Bob Miller’s new book is inspired by an ancient saga and significant clashes of the 21st century


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Historical fiction author Bob Miller’s new book “TELAMON THE GREEK: Aegina’s Struggle with Athens in the Year 460 Before Christ” (published by Xlibris) is set to be in bookstores and online this year. The book deals with an ancient world power of two centuries whose rule ended when the other nation lusted for its power and influence.

The first part of the trilogy starts in 460 B.C. when Athens was eager to defeat Aegina in order to achieve its “Golden Age.” Telamon, a Greek Hoplite soldier from Aegina, was captured by the Persians in nearby Cyprus. As a slave, he was forced to assist them in their struggle against the Scythians and revolt in Egypt. Telamon was successful. To express their gratitude to the hero, the Persian king returned him to his hometown where he was set to marry Souria. With his experience in the war field, he is eager to take down Periclean Athens.

According to Miller, the 2,400-year-old storyline mirrors the current political and military struggle happening in the world today specifically the significant clashes in Middle East and conflict between Greece and Turkey. “It demonstrates the thin veneer of civilization which has existed since the dawn of history and is still with us today in the 21st century, especially in the eastern Mediterranean area of the world,” Miller explains. To know more about the book, visit https://www.amazon.ae/Telamon-Greek-Aeginas-Struggle-Athens/dp/1796058173.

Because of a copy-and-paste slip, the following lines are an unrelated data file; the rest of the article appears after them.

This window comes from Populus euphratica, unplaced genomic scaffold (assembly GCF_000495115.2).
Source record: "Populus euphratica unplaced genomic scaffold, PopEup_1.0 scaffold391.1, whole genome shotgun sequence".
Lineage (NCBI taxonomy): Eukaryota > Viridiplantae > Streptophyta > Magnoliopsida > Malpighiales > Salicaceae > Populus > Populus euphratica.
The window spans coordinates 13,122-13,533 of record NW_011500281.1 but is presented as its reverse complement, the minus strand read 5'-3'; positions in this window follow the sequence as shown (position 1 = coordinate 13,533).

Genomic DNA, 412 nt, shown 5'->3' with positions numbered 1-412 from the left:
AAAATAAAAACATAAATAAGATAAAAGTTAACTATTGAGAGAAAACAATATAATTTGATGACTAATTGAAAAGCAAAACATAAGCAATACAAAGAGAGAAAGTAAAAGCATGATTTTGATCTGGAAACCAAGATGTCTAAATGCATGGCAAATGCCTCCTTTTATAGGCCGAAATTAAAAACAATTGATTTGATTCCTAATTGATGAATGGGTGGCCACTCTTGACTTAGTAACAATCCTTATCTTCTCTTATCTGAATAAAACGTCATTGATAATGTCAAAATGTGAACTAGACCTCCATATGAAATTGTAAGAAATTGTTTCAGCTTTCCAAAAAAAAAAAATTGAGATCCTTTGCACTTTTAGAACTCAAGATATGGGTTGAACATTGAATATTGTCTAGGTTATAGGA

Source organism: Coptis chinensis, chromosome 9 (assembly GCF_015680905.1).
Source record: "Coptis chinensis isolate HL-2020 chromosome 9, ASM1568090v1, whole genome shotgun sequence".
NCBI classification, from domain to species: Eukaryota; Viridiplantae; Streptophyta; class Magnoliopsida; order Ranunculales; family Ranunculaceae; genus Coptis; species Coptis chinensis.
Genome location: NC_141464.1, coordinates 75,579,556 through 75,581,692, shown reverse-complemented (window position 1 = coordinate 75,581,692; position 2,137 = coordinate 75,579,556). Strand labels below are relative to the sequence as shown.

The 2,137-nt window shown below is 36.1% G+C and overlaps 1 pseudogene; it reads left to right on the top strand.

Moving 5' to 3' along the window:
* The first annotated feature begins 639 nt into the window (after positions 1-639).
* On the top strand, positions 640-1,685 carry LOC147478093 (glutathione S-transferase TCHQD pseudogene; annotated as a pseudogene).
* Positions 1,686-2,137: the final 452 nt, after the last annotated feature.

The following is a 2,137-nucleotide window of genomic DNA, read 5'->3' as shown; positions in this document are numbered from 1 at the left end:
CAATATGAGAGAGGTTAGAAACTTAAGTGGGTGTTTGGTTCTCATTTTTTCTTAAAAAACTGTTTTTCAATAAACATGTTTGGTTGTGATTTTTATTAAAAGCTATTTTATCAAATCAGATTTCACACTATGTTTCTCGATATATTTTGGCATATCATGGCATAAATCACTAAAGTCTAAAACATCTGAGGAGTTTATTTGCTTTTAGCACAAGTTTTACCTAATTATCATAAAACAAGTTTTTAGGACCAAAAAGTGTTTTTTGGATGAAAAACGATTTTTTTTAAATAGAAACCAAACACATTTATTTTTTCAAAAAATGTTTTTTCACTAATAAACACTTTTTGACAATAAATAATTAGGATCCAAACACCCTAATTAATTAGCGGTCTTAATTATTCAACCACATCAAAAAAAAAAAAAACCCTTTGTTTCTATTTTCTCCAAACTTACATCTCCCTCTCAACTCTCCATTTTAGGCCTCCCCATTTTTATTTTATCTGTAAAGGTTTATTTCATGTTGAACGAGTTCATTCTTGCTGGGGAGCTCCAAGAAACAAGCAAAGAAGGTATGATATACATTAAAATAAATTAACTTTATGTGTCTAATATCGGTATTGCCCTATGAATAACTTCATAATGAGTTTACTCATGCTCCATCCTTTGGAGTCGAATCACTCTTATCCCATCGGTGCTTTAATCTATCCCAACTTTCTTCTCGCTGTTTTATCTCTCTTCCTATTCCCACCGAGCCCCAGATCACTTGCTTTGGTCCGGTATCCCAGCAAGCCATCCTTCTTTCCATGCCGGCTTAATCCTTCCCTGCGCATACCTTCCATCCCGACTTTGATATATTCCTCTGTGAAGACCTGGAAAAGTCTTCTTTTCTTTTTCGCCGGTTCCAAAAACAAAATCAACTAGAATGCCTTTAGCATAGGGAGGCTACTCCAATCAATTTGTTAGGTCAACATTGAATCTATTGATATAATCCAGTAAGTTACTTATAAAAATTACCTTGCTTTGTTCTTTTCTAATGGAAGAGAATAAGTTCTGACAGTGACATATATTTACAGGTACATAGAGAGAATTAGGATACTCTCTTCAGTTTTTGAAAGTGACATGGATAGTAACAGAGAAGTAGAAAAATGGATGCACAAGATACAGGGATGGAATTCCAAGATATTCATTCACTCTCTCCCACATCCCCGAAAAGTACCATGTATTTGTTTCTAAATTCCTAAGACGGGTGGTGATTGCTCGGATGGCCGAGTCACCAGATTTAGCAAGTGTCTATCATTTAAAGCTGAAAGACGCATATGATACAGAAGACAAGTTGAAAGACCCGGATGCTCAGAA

“TELAMON THE GREEK: Aegina’s Struggle with Athens in the Year 460 Before Christ”

By Bob Miller

Hardcover | 6×9 in | 540 pages | ISBN 9781796058154

Softcover | 6×9 in | 540 pages | ISBN 9781796058178

E-Book | 540 pages | ISBN 9781796058192

Available at Amazon and Barnes & Noble

About the Author

For 40 years, Bob Miller resided in and around the Middle East area. During his extended vacations on the Greek Island of Aegina from 1978 to 1991, he learned of the serious historical inaccuracies concerning the island’s military defeat by Athens in the fourth century before Christ. Herodotus, considered one of the most accurate ancient historians only briefly refers to Aegina’s defeat as the Kerkophalia War. This story of Telamon The Greek sheds new light on serious omissions in Herodotus’s Aegina commentary.

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